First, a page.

Activist Aesthetics of Dissent and Persuasion

THROWBACK to a Workshop organized by Jeannine-Madeleine Fischer and Thomas G. Kirsch Research group “Traveling Forms” University of Konstanz, 13-15 January 2022

When communicating and enacting their political aspirations, activists reach out to a variety of different audiences. This commonly involves a politics of distinction from those actors and agencies whom the activists claim to be responsible for the mischiefs and grievances they are concerned with and seek to transform to the better. At the same time, activists engage in a language of persuasiveness when trying to gain the support of members of the wider public, which requires them to attend to aesthetic, symbolic and performative repertoires deemed acceptable, even appealing, in the wider socio-cultural sphere.

The workshop started out from the observation that activists’ endeavors to communicate the cogency, urgency and legitimacy of their political aspirations to these different addressees often means walking a thin line. An overemphasis on the radicality of dissent can scare off potential supporters in the wider public; overstressing persuasiveness by tapping into all-to-familiar worlds of aestheticization and signification can make them appear toothless tigers. Given this field of tensions, the workshop probes into the aesthetics of activism in its vastly differing empirical manifestations and with a view to the ambivalences embedded in them. It asks how political engagement is being translated into different modes of aesthetic engagement, and how the aestheticization of protest can itself become a hotly contested issue in this process.

Contributors were invited to deal with the aesthetic, performative and communicative dimensions of activism in its embodied forms and/or in relation to the social and mass media representations produced by activists in different parts of the world. On the most fundamental level, this pertains to the question of which particular audiences are addressed by activists, and relatedly, whether there are audience-specific differences in their deployment of media, and in the aesthetic and symbolic languages and practices used by them. At the same time, the inquiry into the ways in which protest aesthetics bring together political and ethical registers of discourse can provide important insights into how (new) social ties and identities are formed and marked as distinct from other forms of belonging. The latter is closely tied to the experiential and affective economies of activism. The workshop thus raised the question of how the aesthetics of protest evoke and navigate emotions among activists and in the wider social field, creating experiential intensities that aim at literally “moving” people to feel attached to, and actively advocate, a given imaginary of socio-political change.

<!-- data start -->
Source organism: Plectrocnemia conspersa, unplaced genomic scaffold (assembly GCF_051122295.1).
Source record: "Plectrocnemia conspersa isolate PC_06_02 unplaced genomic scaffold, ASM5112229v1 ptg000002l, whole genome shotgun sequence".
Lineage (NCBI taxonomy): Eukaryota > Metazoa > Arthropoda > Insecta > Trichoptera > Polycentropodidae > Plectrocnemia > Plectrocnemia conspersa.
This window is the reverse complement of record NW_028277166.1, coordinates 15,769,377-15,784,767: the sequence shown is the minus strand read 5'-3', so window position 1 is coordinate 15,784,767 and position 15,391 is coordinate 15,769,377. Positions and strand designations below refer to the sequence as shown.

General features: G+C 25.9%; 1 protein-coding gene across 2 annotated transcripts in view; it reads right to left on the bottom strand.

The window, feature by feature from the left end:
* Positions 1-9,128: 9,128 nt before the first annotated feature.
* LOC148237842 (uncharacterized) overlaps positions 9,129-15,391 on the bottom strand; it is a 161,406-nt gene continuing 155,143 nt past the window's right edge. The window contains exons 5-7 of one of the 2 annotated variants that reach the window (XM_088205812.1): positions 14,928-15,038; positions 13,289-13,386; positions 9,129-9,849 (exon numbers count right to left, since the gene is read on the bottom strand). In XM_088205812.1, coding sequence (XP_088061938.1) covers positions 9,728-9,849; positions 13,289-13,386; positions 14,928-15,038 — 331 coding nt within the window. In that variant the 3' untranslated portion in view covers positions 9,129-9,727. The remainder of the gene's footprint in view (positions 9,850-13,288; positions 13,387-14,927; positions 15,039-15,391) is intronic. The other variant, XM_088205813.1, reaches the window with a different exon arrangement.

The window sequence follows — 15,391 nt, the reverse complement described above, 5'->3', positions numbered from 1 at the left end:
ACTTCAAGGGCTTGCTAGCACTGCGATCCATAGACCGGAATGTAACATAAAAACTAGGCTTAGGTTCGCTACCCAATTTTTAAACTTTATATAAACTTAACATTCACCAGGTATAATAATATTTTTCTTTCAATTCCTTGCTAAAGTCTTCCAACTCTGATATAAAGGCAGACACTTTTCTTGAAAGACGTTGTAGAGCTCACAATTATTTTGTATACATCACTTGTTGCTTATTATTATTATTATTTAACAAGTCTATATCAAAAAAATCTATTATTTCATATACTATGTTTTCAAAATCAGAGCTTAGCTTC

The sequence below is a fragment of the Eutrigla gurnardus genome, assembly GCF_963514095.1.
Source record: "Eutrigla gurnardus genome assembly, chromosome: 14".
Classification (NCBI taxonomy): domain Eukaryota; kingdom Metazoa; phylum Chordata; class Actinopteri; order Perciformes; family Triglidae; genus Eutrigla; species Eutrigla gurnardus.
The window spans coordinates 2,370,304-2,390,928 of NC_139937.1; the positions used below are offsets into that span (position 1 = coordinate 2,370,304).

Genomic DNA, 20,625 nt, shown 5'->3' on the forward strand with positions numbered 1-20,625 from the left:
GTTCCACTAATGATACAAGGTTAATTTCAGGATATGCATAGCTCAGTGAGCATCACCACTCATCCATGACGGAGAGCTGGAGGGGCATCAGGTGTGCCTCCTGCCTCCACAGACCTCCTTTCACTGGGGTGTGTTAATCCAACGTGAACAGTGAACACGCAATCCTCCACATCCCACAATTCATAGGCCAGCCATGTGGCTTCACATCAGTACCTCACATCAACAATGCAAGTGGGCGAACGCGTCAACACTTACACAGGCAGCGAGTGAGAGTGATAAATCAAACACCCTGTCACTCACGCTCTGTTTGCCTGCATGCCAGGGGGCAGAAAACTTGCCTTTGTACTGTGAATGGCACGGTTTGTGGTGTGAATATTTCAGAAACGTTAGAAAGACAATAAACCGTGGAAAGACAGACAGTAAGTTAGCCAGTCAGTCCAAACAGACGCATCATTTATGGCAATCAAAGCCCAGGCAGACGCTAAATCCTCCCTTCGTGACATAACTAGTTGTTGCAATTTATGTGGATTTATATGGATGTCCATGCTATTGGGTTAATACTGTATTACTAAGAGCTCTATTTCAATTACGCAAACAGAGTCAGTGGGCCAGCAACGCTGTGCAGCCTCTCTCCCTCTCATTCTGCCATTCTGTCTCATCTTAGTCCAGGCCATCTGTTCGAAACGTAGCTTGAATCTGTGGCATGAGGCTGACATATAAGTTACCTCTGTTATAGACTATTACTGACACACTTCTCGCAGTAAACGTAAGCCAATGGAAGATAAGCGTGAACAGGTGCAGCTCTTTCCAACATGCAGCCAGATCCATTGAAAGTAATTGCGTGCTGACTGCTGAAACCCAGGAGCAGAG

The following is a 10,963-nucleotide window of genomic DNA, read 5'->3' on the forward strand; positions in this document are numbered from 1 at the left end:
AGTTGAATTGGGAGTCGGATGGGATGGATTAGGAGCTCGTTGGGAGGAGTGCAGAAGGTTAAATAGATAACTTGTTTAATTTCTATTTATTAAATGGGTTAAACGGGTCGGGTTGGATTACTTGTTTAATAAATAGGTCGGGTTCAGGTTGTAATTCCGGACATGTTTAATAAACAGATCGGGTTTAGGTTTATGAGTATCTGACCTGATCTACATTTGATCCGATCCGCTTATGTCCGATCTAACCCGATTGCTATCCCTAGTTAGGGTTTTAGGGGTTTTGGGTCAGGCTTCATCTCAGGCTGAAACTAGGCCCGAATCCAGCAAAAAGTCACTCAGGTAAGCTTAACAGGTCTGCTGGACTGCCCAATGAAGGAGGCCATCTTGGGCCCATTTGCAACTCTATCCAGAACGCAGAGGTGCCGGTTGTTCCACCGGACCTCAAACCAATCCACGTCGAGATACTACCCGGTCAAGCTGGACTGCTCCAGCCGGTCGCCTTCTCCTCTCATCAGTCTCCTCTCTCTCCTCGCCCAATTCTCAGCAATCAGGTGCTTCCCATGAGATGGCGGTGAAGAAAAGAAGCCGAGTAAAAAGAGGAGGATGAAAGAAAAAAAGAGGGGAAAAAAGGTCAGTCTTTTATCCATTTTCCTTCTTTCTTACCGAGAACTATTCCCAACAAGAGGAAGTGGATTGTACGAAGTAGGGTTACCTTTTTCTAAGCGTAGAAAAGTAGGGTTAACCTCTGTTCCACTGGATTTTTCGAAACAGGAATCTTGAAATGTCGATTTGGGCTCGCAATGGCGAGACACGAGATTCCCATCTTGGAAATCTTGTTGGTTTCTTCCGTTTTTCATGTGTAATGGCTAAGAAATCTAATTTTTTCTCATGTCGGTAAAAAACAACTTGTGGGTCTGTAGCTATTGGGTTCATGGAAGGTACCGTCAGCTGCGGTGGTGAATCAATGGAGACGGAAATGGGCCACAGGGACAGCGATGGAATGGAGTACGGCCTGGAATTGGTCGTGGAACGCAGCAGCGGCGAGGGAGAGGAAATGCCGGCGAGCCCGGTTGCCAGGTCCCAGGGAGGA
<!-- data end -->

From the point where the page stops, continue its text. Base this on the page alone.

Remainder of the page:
Assuming that activists cultivate distinctively “activist” values, ideals and forms of representation, the issue of protest aesthetics is also connected to the question of ownership. “Protest proprietorship” – supposedly paralleled by moral authority and political legitimacy – is expressed through aesthetic techniques, symbols and practices of self-identification, which are enacted (and partly embodied) in contradistinction from constitutive Others and are sometimes borrowed from other movements or mass media representations (e.g., the three finger gesture of protesters in present-day Myanmar which also had been used by Thai activists in 2014 and has its origins in the movie Hunger Games). In this way, activist aesthetics are constantly made and unmade, in an ongoing state of becoming. These dynamics inform the activists’ narratives of remembrance and their visions of the future, thus feeding into ever-shifting activist imaginaries and opening up novel political possibilities.

One of the key issues addressed in the workshop concerns the relationship between aesthetic innovation and what we call “aesthetic normalization”. In order to draw attention to their cause, activists come up with creative aesthetic forms. But once the latter are made to circulate in social space, in part transnationally, these aesthetics become normalized or even institutionalized, which is particularly the case if and when these aesthetics are appropriated by the cultural industry, commodifying them (think of Che Guevara posters and T-shirts). While the latter can prove useful for the activists’ endeavors, because it indicates that their socio-political aspirations have turned into a widely known “brand”, in other constellations activists feel troubled by normalization processes like these, which then makes them seek to creatively reappropriate the troubled and troubling moment of resistance and, thereby, reclaim their self-understanding and -presentation as “unruly agents”.

Taken together, the workshop was thus interested in the empirically varied manifestations of activist aesthetics as well as in the contradictory dynamics involved in the activists’ attempts to address different audiences when calling for socio-political change.

Workshop organized by
Jeannine-Madeleine Fischer and Thomas G. Kirsch
Research group “Traveling Forms”
University of Konstanz, 13-15 January 2022